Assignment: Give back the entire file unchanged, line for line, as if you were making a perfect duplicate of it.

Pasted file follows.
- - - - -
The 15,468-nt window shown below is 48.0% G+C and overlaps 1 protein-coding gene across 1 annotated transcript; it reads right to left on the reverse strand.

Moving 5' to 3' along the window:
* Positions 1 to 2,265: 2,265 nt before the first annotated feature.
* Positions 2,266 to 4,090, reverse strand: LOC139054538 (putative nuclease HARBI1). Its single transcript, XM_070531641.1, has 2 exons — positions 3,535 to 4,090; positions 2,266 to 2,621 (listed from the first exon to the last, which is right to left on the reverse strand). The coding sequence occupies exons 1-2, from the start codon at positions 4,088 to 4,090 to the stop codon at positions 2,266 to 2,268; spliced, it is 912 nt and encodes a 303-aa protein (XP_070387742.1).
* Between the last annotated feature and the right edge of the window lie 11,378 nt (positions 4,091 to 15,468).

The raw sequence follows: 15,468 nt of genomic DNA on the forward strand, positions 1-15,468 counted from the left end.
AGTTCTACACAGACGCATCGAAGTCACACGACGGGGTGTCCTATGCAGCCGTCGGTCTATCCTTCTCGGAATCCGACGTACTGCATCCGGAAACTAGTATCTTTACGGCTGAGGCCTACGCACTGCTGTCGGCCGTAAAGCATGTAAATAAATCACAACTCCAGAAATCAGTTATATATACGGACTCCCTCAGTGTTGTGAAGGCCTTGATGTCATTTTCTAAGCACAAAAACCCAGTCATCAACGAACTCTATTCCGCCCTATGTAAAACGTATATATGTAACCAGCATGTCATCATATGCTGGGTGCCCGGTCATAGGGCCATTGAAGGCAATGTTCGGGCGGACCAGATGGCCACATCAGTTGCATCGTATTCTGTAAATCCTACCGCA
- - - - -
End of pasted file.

The 15,468-nt window shown below is 48.0% G+C and overlaps 1 protein-coding gene across 1 annotated transcript; it reads right to left on the reverse strand.

Moving 5' to 3' along the window:
* Positions 1 to 2,265: 2,265 nt before the first annotated feature.
* Positions 2,266 to 4,090, reverse strand: LOC139054538 (putative nuclease HARBI1). Its single transcript, XM_070531641.1, has 2 exons — positions 3,535 to 4,090; positions 2,266 to 2,621 (listed from the first exon to the last, which is right to left on the reverse strand). The coding sequence occupies exons 1-2, from the start codon at positions 4,088 to 4,090 to the stop codon at positions 2,266 to 2,268; spliced, it is 912 nt and encodes a 303-aa protein (XP_070387742.1).
* Between the last annotated feature and the right edge of the window lie 11,378 nt (positions 4,091 to 15,468).

The raw sequence follows: 15,468 nt of genomic DNA on the forward strand, positions 1-15,468 counted from the left end.
AGTTCTACACAGACGCATCGAAGTCACACGACGGGGTGTCCTATGCAGCCGTCGGTCTATCCTTCTCGGAATCCGACGTACTGCATCCGGAAACTAGTATCTTTACGGCTGAGGCCTACGCACTGCTGTCGGCCGTAAAGCATGTAAATAAATCACAACTCCAGAAATCAGTTATATATACGGACTCCCTCAGTGTTGTGAAGGCCTTGATGTCATTTTCTAAGCACAAAAACCCAGTCATCAACGAACTCTATTCCGCCCTATGTAAAACGTATATATGTAACCAGCATGTCATCATATGCTGGGTGCCCGGTCATAGGGCCATTGAAGGCAATGTTCGGGCGGACCAGATGGCCACATCAGTTGCATCGTATTCTGTAAATCCTACCGCA